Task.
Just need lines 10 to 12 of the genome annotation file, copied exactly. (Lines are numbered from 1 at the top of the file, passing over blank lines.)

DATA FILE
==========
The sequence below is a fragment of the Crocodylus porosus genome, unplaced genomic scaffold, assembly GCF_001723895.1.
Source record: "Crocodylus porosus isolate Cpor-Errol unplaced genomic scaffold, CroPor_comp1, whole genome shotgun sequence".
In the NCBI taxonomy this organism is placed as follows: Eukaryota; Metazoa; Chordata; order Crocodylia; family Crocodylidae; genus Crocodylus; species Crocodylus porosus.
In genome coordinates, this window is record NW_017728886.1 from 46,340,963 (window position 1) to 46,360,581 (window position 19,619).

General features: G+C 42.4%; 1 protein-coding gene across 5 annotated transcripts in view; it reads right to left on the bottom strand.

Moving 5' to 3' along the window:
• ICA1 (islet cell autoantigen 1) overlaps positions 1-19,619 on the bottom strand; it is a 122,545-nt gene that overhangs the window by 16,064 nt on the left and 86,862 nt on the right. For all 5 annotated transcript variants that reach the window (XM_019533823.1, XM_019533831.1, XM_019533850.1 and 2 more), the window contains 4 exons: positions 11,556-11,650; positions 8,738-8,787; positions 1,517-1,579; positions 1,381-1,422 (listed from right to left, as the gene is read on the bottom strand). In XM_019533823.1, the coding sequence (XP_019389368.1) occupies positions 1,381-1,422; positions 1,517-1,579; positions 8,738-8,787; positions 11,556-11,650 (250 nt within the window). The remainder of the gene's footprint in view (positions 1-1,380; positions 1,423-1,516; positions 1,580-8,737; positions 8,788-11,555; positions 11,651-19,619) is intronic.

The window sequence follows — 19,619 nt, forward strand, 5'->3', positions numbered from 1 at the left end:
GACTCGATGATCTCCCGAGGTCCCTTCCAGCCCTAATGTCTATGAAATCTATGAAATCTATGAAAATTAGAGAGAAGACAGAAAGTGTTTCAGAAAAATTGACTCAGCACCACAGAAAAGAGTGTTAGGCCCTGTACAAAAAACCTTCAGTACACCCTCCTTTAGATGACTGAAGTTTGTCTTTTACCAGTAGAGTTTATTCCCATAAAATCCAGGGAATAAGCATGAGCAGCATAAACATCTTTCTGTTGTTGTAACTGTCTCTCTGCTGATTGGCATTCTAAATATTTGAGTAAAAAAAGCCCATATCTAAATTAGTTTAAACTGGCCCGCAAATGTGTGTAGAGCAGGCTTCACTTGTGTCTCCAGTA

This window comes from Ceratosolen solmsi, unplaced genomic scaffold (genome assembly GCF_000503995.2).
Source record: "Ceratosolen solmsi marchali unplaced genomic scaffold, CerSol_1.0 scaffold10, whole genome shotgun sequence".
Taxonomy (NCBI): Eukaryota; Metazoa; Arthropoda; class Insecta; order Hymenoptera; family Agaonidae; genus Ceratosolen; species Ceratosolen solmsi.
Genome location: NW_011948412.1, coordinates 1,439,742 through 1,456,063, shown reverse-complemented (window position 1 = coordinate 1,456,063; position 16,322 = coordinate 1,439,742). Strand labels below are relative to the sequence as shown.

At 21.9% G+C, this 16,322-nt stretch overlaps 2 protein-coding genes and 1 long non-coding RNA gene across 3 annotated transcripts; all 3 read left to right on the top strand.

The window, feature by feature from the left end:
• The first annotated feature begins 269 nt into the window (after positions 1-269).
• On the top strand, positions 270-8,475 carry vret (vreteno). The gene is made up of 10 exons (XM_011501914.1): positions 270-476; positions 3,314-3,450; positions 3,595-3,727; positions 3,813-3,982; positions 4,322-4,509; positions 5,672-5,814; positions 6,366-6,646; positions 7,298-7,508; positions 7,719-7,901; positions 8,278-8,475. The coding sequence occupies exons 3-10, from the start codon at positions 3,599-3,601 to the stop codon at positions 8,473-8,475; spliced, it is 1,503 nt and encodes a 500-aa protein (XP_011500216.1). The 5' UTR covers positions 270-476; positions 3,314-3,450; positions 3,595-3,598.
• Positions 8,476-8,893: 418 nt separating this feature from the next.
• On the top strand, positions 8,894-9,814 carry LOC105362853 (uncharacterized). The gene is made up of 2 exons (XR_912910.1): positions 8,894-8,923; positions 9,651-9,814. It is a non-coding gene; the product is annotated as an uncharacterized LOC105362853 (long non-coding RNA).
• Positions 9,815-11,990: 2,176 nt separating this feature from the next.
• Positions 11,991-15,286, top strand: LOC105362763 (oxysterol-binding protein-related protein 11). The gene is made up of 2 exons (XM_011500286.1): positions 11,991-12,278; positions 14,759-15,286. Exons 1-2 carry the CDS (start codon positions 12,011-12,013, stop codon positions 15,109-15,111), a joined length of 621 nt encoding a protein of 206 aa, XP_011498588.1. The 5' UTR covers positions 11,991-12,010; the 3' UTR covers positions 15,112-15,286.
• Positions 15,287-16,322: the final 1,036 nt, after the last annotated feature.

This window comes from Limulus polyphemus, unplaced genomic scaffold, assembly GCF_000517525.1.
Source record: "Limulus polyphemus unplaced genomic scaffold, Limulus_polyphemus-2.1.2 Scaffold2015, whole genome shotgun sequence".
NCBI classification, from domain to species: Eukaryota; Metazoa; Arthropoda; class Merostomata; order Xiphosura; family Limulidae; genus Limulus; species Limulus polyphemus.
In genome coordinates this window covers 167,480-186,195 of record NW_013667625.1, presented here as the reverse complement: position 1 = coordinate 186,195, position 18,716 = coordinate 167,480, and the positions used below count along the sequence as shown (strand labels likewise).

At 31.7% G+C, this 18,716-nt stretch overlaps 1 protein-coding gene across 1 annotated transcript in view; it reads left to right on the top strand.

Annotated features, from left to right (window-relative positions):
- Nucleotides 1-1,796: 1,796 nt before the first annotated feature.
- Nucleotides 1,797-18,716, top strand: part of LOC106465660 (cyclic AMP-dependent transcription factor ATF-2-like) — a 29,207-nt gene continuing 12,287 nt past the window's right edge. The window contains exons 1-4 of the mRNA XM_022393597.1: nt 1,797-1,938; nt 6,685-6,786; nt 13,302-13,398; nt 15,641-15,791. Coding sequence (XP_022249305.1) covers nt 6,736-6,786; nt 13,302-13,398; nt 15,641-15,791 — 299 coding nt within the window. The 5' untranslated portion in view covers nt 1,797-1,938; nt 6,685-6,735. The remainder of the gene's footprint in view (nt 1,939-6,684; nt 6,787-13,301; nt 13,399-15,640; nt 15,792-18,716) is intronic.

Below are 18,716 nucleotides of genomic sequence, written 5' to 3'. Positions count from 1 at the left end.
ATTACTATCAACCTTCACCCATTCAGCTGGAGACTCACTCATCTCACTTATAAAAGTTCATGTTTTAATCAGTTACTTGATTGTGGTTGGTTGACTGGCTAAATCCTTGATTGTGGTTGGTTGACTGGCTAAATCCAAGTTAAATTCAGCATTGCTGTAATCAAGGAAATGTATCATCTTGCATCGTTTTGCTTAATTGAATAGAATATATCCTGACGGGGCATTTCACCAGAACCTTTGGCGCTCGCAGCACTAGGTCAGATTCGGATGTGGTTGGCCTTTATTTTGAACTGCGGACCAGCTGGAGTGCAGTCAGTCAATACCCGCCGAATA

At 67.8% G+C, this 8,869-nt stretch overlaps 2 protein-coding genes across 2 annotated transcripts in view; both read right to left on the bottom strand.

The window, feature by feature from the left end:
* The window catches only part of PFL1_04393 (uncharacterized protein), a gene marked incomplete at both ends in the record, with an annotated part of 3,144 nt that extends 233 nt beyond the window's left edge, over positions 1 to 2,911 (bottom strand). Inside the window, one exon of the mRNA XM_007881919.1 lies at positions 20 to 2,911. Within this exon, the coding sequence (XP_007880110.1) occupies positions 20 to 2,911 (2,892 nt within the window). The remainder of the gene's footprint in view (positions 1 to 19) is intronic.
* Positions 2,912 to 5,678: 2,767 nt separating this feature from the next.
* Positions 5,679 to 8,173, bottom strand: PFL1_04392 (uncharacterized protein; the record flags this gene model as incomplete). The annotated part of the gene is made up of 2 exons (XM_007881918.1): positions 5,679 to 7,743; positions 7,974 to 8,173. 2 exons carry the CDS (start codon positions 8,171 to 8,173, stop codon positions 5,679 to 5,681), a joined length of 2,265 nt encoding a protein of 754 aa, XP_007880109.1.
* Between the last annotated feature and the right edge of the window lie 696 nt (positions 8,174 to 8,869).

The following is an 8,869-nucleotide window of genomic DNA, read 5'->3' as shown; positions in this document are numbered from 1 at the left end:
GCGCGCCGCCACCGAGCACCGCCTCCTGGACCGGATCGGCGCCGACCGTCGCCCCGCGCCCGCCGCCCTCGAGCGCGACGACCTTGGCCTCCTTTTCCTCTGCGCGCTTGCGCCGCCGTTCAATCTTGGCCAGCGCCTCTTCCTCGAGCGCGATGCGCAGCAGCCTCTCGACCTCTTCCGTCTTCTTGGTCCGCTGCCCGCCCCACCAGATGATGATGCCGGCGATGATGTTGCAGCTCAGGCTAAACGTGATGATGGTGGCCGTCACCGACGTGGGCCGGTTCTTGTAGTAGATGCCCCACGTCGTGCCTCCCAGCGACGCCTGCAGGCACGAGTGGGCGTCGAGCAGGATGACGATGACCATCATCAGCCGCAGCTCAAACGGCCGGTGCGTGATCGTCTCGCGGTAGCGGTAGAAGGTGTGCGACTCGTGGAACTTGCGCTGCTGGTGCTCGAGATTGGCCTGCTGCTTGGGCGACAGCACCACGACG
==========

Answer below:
This window comes from Ceratosolen solmsi, unplaced genomic scaffold (genome assembly GCF_000503995.2).
Source record: "Ceratosolen solmsi marchali unplaced genomic scaffold, CerSol_1.0 scaffold10, whole genome shotgun sequence".
Taxonomy (NCBI): Eukaryota; Metazoa; Arthropoda; class Insecta; order Hymenoptera; family Agaonidae; genus Ceratosolen; species Ceratosolen solmsi.